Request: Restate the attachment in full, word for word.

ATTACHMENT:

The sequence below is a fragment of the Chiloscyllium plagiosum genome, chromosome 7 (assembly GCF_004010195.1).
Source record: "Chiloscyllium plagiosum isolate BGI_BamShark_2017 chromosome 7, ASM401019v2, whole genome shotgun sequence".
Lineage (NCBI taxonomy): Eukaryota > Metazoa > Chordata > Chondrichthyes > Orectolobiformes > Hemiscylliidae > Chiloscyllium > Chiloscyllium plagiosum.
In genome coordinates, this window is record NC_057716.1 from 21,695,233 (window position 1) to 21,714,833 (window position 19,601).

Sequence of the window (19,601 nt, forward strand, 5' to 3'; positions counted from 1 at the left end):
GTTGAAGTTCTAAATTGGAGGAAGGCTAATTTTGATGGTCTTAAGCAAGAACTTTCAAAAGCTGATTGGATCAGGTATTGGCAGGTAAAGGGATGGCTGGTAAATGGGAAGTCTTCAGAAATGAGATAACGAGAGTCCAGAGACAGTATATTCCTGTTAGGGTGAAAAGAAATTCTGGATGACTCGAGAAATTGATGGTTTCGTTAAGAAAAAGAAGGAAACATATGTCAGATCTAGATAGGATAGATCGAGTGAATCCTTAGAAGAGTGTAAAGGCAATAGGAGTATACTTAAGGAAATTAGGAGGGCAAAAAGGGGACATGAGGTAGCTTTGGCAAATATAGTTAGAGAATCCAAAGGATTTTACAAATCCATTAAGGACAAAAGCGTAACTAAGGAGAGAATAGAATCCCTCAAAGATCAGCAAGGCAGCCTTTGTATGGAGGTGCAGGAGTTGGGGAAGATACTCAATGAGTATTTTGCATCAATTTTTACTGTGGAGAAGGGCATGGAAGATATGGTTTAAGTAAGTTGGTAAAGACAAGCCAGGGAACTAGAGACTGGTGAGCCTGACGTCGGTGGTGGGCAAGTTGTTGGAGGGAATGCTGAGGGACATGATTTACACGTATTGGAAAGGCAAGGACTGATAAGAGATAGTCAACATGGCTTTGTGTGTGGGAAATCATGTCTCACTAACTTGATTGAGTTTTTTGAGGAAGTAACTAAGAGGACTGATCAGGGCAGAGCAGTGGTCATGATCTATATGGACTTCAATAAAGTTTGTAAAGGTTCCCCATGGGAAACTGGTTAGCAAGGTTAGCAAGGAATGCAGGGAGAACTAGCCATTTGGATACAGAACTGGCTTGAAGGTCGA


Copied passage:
The sequence below is a fragment of the Chiloscyllium plagiosum genome, chromosome 7 (assembly GCF_004010195.1).
Source record: "Chiloscyllium plagiosum isolate BGI_BamShark_2017 chromosome 7, ASM401019v2, whole genome shotgun sequence".
Lineage (NCBI taxonomy): Eukaryota > Metazoa > Chordata > Chondrichthyes > Orectolobiformes > Hemiscylliidae > Chiloscyllium > Chiloscyllium plagiosum.
In genome coordinates, this window is record NC_057716.1 from 21,695,233 (window position 1) to 21,714,833 (window position 19,601).

Sequence of the window (19,601 nt, forward strand, 5' to 3'; positions counted from 1 at the left end):
GTTGAAGTTCTAAATTGGAGGAAGGCTAATTTTGATGGTCTTAAGCAAGAACTTTCAAAAGCTGATTGGATCAGGTATTGGCAGGTAAAGGGATGGCTGGTAAATGGGAAGTCTTCAGAAATGAGATAACGAGAGTCCAGAGACAGTATATTCCTGTTAGGGTGAAAAGAAATTCTGGATGACTCGAGAAATTGATGGTTTCGTTAAGAAAAAGAAGGAAACATATGTCAGATCTAGATAGGATAGATCGAGTGAATCCTTAGAAGAGTGTAAAGGCAATAGGAGTATACTTAAGGAAATTAGGAGGGCAAAAAGGGGACATGAGGTAGCTTTGGCAAATATAGTTAGAGAATCCAAAGGATTTTACAAATCCATTAAGGACAAAAGCGTAACTAAGGAGAGAATAGAATCCCTCAAAGATCAGCAAGGCAGCCTTTGTATGGAGGTGCAGGAGTTGGGGAAGATACTCAATGAGTATTTTGCATCAATTTTTACTGTGGAGAAGGGCATGGAAGATATGGTTTAAGTAAGTTGGTAAAGACAAGCCAGGGAACTAGAGACTGGTGAGCCTGACGTCGGTGGTGGGCAAGTTGTTGGAGGGAATGCTGAGGGACATGATTTACACGTATTGGAAAGGCAAGGACTGATAAGAGATAGTCAACATGGCTTTGTGTGTGGGAAATCATGTCTCACTAACTTGATTGAGTTTTTTGAGGAAGTAACTAAGAGGACTGATCAGGGCAGAGCAGTGGTCATGATCTATATGGACTTCAATAAAGTTTGTAAAGGTTCCCCATGGGAAACTGGTTAGCAAGGTTAGCAAGGAATGCAGGGAGAACTAGCCATTTGGATACAGAACTGGCTTGAAGGTCGA